I’ll admit that I’m a bit less excited about Excel dynamic arrays than I was when I last blogged about them. Don’t get me wrong: from a pure Excel point-of-view they are still very cool, but I’ve since found out that the CubeValue function can’t be used with dynamic arrays which prevents me from doing all the really fun SSAS/Power BI/Power Pivot things I wanted to do with cube formulas.

It’s not all doom and gloom though. Several years ago I blogged about the then-new WebService and FilterXML functions (here and here). I very quickly found that the WebService function was very limited indeed and that Power Query did everything it did but better; on the other hand I felt FilterXML I had some unexplored potential, although I never got round to doing any exploring. Fast forward to last year and I saw that FilterXML was one of a number of existing functions that are affected by the new dynamic array behaviour, a change that makes it even more flexible.

Consider the following, publicly-available XML file:

http://www.hmrc.gov.uk/softwaredevelopers/rates/exrates-monthly-0719.xml

It’s a list of exchange rates published by the UK tax authorities and the contents look like this:

image

Just the kind of data you want to bring into Excel. The WebService function doesn’t work with this URL for some reason but it’s very easy to bring this data into an Excel table using Power Query with a few clicks using the Web data source:

image

If you prefer to work with dynamic arrays though (and I’m sure there are lots of reasons why that might be true), you can do that with a combination of Power Query and FilterXML.

The first thing to do is to use Power Query to load the entire XML document into a single cell in a worksheet. Here’s a query to do this:

let
    Source = 
    Text.FromBinary(
        Web.Contents(
            "http://www.hmrc.gov.uk/softwaredevelopers" &
            "/rates/exrates-monthly-0719.xml"
        )
    ),
    #"Converted to Table" = 
    #table(
        1, 
        {{Source}}
    ),
    #"Cleaned Text" = 
    Table.TransformColumns(
        #"Converted to Table",
        {{"Column1", Text.Clean, type text}}
    ),
    #"Replaced Value" = 
    Table.ReplaceValue(
        #"Cleaned Text",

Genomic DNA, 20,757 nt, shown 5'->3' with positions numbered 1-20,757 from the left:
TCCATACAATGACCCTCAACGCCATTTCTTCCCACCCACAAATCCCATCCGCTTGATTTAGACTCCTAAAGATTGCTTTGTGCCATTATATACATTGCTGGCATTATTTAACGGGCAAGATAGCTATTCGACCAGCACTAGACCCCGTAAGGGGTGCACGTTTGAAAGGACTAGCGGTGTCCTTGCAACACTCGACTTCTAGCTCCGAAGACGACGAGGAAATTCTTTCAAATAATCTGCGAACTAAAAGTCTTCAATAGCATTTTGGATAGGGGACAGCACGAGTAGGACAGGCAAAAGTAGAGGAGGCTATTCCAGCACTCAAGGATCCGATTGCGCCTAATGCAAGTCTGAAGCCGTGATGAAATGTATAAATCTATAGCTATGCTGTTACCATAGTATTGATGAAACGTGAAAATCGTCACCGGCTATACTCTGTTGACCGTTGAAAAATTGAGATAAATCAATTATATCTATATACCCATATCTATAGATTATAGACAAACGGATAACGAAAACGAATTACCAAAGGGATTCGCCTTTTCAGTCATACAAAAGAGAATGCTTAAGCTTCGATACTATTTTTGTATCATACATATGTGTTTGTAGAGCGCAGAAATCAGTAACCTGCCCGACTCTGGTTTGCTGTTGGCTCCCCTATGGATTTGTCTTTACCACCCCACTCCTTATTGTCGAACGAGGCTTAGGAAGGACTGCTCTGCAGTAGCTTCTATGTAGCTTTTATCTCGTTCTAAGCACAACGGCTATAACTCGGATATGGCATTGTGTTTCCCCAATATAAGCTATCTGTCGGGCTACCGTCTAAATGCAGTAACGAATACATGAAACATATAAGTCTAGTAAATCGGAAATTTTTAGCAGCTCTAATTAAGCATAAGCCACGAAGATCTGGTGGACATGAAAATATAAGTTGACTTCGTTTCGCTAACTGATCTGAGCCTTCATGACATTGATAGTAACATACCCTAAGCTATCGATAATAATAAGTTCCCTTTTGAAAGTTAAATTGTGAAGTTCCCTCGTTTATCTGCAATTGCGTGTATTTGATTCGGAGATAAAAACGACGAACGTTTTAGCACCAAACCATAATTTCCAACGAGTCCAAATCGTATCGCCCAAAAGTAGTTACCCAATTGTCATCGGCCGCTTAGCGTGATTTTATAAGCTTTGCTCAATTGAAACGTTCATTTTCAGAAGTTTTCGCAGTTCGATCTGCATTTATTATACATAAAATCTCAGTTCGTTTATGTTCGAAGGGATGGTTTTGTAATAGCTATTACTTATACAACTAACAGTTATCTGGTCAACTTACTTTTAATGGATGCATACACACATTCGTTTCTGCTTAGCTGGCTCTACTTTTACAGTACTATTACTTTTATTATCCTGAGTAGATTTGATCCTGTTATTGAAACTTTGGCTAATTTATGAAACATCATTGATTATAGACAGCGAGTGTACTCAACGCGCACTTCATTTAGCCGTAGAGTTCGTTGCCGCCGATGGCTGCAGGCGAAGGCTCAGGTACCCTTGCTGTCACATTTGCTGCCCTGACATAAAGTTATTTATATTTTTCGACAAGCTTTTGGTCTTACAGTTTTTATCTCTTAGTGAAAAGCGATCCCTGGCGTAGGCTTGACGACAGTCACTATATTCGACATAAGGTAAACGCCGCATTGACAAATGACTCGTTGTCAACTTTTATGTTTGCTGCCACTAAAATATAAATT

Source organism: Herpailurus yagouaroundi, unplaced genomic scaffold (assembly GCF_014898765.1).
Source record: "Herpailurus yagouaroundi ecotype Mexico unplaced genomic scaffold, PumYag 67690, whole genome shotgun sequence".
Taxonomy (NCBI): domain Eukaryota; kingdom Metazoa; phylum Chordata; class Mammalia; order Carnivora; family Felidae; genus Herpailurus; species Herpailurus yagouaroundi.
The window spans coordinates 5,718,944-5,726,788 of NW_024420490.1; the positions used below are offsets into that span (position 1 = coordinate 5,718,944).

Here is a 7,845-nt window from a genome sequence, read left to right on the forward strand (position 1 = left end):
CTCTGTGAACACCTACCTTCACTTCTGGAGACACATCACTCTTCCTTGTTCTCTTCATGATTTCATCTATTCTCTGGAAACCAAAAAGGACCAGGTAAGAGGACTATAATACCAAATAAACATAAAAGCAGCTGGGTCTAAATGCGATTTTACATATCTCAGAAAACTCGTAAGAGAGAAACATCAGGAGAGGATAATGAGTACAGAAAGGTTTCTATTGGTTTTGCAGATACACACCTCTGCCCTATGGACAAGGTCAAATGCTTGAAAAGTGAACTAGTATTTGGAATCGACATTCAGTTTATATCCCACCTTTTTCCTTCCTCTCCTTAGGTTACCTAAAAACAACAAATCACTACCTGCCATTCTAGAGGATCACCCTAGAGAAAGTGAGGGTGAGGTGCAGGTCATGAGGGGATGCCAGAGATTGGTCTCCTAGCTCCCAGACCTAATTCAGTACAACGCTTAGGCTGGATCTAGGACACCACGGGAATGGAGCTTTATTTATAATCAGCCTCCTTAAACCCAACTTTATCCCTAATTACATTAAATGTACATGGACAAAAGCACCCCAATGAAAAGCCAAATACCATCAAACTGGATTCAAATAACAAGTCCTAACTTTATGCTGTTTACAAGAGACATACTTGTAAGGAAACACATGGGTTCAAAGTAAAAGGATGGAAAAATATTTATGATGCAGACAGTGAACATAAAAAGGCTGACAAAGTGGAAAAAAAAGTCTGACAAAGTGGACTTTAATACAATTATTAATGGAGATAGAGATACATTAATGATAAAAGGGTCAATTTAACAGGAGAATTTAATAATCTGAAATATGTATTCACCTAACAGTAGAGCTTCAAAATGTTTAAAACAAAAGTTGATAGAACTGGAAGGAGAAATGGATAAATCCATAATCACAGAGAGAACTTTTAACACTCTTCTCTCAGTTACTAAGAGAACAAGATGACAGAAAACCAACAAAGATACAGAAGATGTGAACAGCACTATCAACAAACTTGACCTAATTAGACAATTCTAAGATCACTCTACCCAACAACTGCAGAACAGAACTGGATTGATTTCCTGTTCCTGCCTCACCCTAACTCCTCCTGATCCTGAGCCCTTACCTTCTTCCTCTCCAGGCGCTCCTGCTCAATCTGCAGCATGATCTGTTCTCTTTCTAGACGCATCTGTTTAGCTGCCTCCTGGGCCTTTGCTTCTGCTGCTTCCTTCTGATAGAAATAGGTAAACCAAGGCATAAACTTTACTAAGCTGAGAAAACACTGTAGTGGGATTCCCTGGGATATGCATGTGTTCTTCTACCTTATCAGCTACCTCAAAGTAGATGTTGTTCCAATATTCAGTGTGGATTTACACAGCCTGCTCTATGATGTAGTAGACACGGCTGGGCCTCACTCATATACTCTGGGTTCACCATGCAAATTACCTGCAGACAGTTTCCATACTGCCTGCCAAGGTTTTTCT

"> <",
        "><",
        Replacer.ReplaceText,{"Column1"}
    ),
    #"Replaced Value1" = 
    Table.ReplaceValue(
        #"Replaced Value",
        ">  <",
        "><",
        Replacer.ReplaceText,{"Column1"}
    ),
    #"Replaced Value2" = 
    Table.ReplaceValue(
        #"Replaced Value1",
        ">   <",
        "><",
        Replacer.ReplaceText,
        {"Column1"}
    ),
    #"Replaced Value3" = 
    Table.ReplaceValue(
        #"Replaced Value2",
        ">    <",
        "><",
        Replacer.ReplaceText,{"Column1"}
    )
in
    #"Replaced Value3"

One interesting point to make here: the FilterXML function does not like spaces between closing and opening angle brackets in XML (maybe this is why WebService errors too?) so I’m removing all occurrences of this, as well as removing any unprintable characters. Here’s the output, a table with one column and one row where the only cell contains the full XML:

image

You can then use an Excel formula like this to run an XPath query against this XML document:

=FILTERXML($A$2, "/exchangeRateMonthList/exchangeRate/countryName")

to get a list of all the country names spilling out to as many rows in the worksheet as necessary:

3d266a16-fa27-4927-9f79-558be7891293

[If you want a comparison with how FilterXML used to work in all its CTRL+SHIFT+ENTER glory see the “Scraping a whole XML document” section here; if you want to learn XPath, the query language used by FilterXML, there is a good tutorial here]